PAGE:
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How to Fulfill HIPAA Privacy Requirements

Tuesday, December 22, 2009
By Anne Kramer

The Health Insurance Portability and Accountability Act (HIPAA) sets a national standard for transferring health data electronically. The guidelines of this act protect patient confidentiality, striking a balance between personal and public interests in medical data. The HIPAA Privacy rule applies to health care providers, health plans (such as insurance companies or Medicare), and health care clearinghouses.

In the case of health care providers, fulfilling HIPAA requirements can present a unique challenge, due to the high volume of patient interaction. The constant stream of patients checking in and out means that staff must work even harder to maintain confidentiality, since patients may be able to see medical information or hear discussions about patient care. The right ergonomic tools can ensure the HIPAA compliance of those areas, in addition to protecting the health of medical professionals.

  • The computer screen often displays confidential patient information. To protect the screen from wandering eyes, a privacy filter easily slides or clips into place. The person using the computer can still see the screen, but those viewing from another angle see only a blackout or blur. In addition to shielding the screen, these filters provide anti-glare and anti-static protection for both desktop and laptop computers.

    Alternatively, a monitor hood can be fitted over the monitor, limiting screen viewing to those seated directly in front of the monitor. Like a privacy filter, a monitor hood fights glare. Its neutral interior also promotes healthy eye performance by reducing the contrast between the screen and its surroundings.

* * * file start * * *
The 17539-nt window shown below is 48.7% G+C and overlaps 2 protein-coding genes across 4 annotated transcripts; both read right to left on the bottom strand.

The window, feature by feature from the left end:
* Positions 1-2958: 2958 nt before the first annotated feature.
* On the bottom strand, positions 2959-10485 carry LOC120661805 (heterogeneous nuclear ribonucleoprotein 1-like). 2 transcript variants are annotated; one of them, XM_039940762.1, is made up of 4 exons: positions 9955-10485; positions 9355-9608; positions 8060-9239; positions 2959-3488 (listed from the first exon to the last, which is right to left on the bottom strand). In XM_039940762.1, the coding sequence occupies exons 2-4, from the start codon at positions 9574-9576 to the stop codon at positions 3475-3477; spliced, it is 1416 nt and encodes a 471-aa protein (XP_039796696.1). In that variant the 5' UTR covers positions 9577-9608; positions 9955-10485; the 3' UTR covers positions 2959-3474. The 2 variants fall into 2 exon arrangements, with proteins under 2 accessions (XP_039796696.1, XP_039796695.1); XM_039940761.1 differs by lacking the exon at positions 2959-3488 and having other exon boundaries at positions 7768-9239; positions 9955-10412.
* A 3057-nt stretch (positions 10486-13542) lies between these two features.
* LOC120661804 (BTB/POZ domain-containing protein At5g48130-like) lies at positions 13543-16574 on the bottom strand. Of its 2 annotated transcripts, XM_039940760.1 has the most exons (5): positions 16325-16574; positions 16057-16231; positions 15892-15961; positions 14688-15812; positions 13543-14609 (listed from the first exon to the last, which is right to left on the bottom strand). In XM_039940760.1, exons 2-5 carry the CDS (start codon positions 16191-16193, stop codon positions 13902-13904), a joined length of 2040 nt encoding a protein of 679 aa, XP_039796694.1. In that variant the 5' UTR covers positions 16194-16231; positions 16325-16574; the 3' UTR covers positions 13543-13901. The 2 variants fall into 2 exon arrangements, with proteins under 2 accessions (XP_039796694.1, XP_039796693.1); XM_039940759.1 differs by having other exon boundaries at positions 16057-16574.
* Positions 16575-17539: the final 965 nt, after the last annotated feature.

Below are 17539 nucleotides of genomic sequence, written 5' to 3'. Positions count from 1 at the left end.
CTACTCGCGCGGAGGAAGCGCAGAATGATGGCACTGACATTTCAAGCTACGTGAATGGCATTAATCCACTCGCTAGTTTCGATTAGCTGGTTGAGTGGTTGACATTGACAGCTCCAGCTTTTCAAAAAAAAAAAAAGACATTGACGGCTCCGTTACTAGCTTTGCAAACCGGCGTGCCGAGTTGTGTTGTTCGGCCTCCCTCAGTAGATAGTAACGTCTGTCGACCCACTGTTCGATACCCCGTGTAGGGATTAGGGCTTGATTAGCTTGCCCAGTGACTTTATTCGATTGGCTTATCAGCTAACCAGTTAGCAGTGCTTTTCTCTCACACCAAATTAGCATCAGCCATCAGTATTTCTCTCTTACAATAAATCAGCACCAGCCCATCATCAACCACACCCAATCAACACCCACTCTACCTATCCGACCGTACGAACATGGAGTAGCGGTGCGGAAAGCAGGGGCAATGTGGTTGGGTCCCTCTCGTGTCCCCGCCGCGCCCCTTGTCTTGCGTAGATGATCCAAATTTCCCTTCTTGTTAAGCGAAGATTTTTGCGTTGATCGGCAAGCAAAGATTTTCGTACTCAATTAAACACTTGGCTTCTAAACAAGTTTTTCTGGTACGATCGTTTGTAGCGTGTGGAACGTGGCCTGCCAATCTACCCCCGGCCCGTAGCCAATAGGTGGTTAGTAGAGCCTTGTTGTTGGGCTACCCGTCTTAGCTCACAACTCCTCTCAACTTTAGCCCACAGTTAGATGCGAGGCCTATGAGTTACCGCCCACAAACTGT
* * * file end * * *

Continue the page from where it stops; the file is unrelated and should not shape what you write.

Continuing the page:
• The tabs of a patient’s chart usually display the patient’s name and other identifiers very prominently. Yet even this basic information is protected under HIPAA requirements, so it is important to keep it out of other patients’ sight. Patient chart holders should be fitted with extra-deep pockets that obscure the view of patient information on the chart’s tabs.

    Wall-mounted patient chart holders should be hung at the correct height, to prevent unnecessary reaching up or bending down to retrieve files. These motions can place stress on the back, neck, and arms, placing medical personnel at risk of injuries like muscle strain and fatigue, or other repetitive stress injuries (RSI).

  • Discussions of patient treatment, care, and even appointment times are all necessary conversations for health care providers. As a result, reception areas in medical offices often include a sliding glass window, to provide confidentiality during these confidential discussions. Under HIPAA guidelines, the window must be closed unless medical personnel are actively speaking with a patient.

    This requirement means that reception staff constantly opens and closes the window all day long. Fitting the window with an ErgoGlide minimizes the physical impact of that repetitive motion, relieving constant strain on the neck, shoulders, back and arms. The ErgoGlide’s extended handle also allows the user to stay seated while opening the window.

HIPAA requirements mean additional vigilance and heightened awareness for all medical personnel. By incorporating simple ergonomic tools in the workplace, medical staff can both maintain confidentiality and safeguard their own health.

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